9. If you are going to be adding letters or any other embellishment, do those now. I used surface crochet to add my letters, but you could also do yarn embroidery, sew on felt, etc.
  10. Join the two halves together with a contrasting colour by single-crocheting around the edges.
  11. Make the cuff: single or double crochet around, joining your rows with a chain stitch and turning so that you’re alternating working the inside and the outside of the stocking (this prevents you from creating a spiral which will look uneven). When it’s long enough for your taste, form a chain of 20-30 loops to create a hanger. Join the bottom of your chain to the inside of your stocking near its beginning, tie off, and weave in ends.

And there you have it. I’ve not added dimensions because — to be perfectly forthright — I’ve made four of these and they’re all different sizes. A lot will depend on your hook size (I recommend a G but you may want to size up or down), yarn weight, tension, etc. If you’re not sure, make a swatch and see how you feel about it (ie: be cleverer than me!).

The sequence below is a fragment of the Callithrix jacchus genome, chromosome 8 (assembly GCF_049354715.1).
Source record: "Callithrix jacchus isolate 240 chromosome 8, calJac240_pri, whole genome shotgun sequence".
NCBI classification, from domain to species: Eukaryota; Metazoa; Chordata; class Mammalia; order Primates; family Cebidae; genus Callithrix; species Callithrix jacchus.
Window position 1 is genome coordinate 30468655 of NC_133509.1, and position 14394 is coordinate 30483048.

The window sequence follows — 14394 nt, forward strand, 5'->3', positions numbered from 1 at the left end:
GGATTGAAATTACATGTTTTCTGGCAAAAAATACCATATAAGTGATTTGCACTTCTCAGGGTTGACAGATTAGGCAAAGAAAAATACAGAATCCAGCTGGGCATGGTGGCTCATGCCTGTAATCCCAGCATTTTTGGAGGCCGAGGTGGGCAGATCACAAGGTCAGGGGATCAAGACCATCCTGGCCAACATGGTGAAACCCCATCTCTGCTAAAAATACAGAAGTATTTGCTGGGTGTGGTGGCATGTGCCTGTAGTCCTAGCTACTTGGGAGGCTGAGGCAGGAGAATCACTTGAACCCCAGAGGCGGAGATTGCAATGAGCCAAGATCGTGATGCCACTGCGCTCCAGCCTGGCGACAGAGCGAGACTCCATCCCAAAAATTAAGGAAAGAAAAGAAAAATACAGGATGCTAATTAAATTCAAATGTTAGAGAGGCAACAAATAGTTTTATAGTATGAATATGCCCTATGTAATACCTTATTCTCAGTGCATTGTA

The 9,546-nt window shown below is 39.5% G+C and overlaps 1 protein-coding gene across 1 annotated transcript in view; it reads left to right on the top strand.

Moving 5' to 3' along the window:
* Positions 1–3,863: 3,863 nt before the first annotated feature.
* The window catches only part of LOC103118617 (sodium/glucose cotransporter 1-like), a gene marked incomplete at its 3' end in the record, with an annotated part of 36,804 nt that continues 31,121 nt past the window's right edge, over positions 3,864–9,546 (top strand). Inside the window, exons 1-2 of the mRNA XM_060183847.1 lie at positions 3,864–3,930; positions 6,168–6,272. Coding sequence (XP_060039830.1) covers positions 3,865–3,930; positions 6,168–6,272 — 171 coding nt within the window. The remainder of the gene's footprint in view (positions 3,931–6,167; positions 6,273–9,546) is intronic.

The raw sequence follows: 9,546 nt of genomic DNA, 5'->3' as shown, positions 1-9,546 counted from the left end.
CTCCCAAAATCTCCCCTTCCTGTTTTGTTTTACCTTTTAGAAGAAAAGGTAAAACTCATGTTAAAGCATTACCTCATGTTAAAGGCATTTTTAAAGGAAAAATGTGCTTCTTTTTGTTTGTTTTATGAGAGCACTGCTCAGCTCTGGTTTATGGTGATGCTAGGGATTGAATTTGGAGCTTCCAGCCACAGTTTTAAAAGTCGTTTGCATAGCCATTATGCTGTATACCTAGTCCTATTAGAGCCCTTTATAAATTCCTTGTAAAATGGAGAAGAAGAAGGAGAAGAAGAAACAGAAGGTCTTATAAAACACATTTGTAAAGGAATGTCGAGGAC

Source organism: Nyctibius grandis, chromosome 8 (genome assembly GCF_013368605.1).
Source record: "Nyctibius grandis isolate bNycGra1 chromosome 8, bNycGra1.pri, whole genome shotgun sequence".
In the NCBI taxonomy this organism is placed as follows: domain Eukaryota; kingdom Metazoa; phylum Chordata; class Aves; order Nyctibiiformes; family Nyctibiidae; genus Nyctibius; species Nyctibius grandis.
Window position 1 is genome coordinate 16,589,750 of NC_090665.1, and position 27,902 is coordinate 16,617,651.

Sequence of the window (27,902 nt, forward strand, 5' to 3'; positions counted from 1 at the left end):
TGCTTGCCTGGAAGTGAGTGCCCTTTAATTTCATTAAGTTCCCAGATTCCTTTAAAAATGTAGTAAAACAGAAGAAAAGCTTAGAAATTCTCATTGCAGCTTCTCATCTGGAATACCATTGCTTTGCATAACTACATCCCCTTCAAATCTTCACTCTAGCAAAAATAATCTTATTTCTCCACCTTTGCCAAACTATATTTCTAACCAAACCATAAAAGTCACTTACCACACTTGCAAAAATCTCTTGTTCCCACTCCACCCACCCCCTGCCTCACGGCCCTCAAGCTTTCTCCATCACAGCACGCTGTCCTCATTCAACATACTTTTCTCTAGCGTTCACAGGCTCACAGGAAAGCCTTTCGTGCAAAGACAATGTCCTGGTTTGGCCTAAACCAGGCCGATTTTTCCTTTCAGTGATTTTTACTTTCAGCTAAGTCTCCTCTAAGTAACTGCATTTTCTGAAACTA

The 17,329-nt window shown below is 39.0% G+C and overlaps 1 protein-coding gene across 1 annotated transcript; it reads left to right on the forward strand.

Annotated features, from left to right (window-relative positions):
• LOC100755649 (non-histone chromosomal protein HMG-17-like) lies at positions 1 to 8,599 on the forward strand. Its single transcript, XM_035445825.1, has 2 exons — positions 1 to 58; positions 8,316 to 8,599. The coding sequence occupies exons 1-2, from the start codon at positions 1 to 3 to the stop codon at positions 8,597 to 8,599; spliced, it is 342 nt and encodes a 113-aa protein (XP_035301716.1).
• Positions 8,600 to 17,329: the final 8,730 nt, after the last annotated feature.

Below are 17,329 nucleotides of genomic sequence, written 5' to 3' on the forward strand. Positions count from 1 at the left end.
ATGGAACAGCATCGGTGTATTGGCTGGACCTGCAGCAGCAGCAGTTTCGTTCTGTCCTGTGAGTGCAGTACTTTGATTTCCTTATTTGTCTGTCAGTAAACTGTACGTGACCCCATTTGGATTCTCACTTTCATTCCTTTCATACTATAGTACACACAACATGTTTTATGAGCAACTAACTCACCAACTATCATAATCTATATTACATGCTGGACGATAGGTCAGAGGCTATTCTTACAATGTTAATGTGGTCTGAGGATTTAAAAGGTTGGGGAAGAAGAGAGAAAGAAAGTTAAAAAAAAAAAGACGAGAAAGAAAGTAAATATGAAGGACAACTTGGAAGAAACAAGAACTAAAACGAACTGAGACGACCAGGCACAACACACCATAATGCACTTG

Anselm’s Afghan (III)

Good news: I’ve finished the third panel on Anselm’s afghan! Bad news: I totally pooched my counting and it’s gone kind of trapezoidal. Good news again: this is a gift for a four-year-old, and so while I’m not exactly trying to screw it up, I’m not especially worried about it either. At this point, we’re shooting for completion rather than perfection.